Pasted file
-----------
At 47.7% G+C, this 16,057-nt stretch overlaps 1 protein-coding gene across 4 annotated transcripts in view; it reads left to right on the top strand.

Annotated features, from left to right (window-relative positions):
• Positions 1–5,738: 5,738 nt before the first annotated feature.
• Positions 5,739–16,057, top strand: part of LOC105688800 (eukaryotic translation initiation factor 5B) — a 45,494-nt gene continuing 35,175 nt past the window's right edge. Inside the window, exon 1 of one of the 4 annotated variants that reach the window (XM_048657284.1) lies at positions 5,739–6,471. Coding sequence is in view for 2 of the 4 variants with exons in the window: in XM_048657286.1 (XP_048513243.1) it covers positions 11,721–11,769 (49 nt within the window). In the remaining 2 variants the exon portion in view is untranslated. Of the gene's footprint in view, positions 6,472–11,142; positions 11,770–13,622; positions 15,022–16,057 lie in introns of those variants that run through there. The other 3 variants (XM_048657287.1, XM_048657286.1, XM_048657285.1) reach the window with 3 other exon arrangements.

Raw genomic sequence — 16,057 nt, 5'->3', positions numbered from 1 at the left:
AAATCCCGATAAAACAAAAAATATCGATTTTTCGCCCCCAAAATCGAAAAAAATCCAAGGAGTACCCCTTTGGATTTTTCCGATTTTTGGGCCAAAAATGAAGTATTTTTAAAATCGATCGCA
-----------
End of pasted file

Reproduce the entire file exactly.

At 47.7% G+C, this 16,057-nt stretch overlaps 1 protein-coding gene across 4 annotated transcripts in view; it reads left to right on the top strand.

Annotated features, from left to right (window-relative positions):
• Positions 1–5,738: 5,738 nt before the first annotated feature.
• Positions 5,739–16,057, top strand: part of LOC105688800 (eukaryotic translation initiation factor 5B) — a 45,494-nt gene continuing 35,175 nt past the window's right edge. Inside the window, exon 1 of one of the 4 annotated variants that reach the window (XM_048657284.1) lies at positions 5,739–6,471. Coding sequence is in view for 2 of the 4 variants with exons in the window: in XM_048657286.1 (XP_048513243.1) it covers positions 11,721–11,769 (49 nt within the window). In the remaining 2 variants the exon portion in view is untranslated. Of the gene's footprint in view, positions 6,472–11,142; positions 11,770–13,622; positions 15,022–16,057 lie in introns of those variants that run through there. The other 3 variants (XM_048657287.1, XM_048657286.1, XM_048657285.1) reach the window with 3 other exon arrangements.

Raw genomic sequence — 16,057 nt, 5'->3', positions numbered from 1 at the left:
AAATCCCGATAAAACAAAAAATATCGATTTTTCGCCCCCAAAATCGAAAAAAATCCAAGGAGTACCCCTTTGGATTTTTCCGATTTTTGGGCCAAAAATGAAGTATTTTTAAAATCGATCGCA